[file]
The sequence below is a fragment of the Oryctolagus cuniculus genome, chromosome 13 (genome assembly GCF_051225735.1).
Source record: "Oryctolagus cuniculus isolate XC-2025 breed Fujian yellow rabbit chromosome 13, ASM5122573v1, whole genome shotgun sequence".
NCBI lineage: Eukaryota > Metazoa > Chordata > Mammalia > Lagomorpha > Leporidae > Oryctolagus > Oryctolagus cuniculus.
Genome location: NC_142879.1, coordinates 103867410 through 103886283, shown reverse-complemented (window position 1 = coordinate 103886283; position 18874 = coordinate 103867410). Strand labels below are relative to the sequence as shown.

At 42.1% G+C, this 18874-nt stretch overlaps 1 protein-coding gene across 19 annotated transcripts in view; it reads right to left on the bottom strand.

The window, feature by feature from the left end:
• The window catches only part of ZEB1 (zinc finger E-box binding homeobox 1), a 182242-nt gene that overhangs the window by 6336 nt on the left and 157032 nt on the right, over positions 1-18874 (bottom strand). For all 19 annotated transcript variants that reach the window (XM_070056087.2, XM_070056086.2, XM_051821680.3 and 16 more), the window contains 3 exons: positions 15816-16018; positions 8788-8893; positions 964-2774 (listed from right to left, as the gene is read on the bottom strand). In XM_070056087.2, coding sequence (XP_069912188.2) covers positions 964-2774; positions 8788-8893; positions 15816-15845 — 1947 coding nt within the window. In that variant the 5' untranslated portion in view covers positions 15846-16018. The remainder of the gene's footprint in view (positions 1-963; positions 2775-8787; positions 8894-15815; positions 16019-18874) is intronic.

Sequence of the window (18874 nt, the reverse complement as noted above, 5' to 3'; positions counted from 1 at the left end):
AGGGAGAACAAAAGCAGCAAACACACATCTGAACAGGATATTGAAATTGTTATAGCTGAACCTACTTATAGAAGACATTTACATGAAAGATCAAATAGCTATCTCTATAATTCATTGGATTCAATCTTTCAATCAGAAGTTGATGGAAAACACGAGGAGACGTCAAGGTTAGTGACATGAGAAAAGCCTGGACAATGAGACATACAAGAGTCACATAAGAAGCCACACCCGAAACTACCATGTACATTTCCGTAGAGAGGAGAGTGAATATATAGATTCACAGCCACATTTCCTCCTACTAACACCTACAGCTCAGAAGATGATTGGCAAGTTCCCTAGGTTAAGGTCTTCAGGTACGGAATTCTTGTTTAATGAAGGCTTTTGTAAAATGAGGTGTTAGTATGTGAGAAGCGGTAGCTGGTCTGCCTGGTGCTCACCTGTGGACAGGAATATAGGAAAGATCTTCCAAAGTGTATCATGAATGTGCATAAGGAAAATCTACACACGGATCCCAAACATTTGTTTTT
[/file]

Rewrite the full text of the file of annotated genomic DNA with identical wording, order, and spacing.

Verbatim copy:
The sequence below is a fragment of the Oryctolagus cuniculus genome, chromosome 13 (genome assembly GCF_051225735.1).
Source record: "Oryctolagus cuniculus isolate XC-2025 breed Fujian yellow rabbit chromosome 13, ASM5122573v1, whole genome shotgun sequence".
NCBI lineage: Eukaryota > Metazoa > Chordata > Mammalia > Lagomorpha > Leporidae > Oryctolagus > Oryctolagus cuniculus.
Genome location: NC_142879.1, coordinates 103867410 through 103886283, shown reverse-complemented (window position 1 = coordinate 103886283; position 18874 = coordinate 103867410). Strand labels below are relative to the sequence as shown.

At 42.1% G+C, this 18874-nt stretch overlaps 1 protein-coding gene across 19 annotated transcripts in view; it reads right to left on the bottom strand.

The window, feature by feature from the left end:
• The window catches only part of ZEB1 (zinc finger E-box binding homeobox 1), a 182242-nt gene that overhangs the window by 6336 nt on the left and 157032 nt on the right, over positions 1-18874 (bottom strand). For all 19 annotated transcript variants that reach the window (XM_070056087.2, XM_070056086.2, XM_051821680.3 and 16 more), the window contains 3 exons: positions 15816-16018; positions 8788-8893; positions 964-2774 (listed from right to left, as the gene is read on the bottom strand). In XM_070056087.2, coding sequence (XP_069912188.2) covers positions 964-2774; positions 8788-8893; positions 15816-15845 — 1947 coding nt within the window. In that variant the 5' untranslated portion in view covers positions 15846-16018. The remainder of the gene's footprint in view (positions 1-963; positions 2775-8787; positions 8894-15815; positions 16019-18874) is intronic.

Sequence of the window (18874 nt, the reverse complement as noted above, 5' to 3'; positions counted from 1 at the left end):
AGGGAGAACAAAAGCAGCAAACACACATCTGAACAGGATATTGAAATTGTTATAGCTGAACCTACTTATAGAAGACATTTACATGAAAGATCAAATAGCTATCTCTATAATTCATTGGATTCAATCTTTCAATCAGAAGTTGATGGAAAACACGAGGAGACGTCAAGGTTAGTGACATGAGAAAAGCCTGGACAATGAGACATACAAGAGTCACATAAGAAGCCACACCCGAAACTACCATGTACATTTCCGTAGAGAGGAGAGTGAATATATAGATTCACAGCCACATTTCCTCCTACTAACACCTACAGCTCAGAAGATGATTGGCAAGTTCCCTAGGTTAAGGTCTTCAGGTACGGAATTCTTGTTTAATGAAGGCTTTTGTAAAATGAGGTGTTAGTATGTGAGAAGCGGTAGCTGGTCTGCCTGGTGCTCACCTGTGGACAGGAATATAGGAAAGATCTTCCAAAGTGTATCATGAATGTGCATAAGGAAAATCTACACACGGATCCCAAACATTTGTTTTT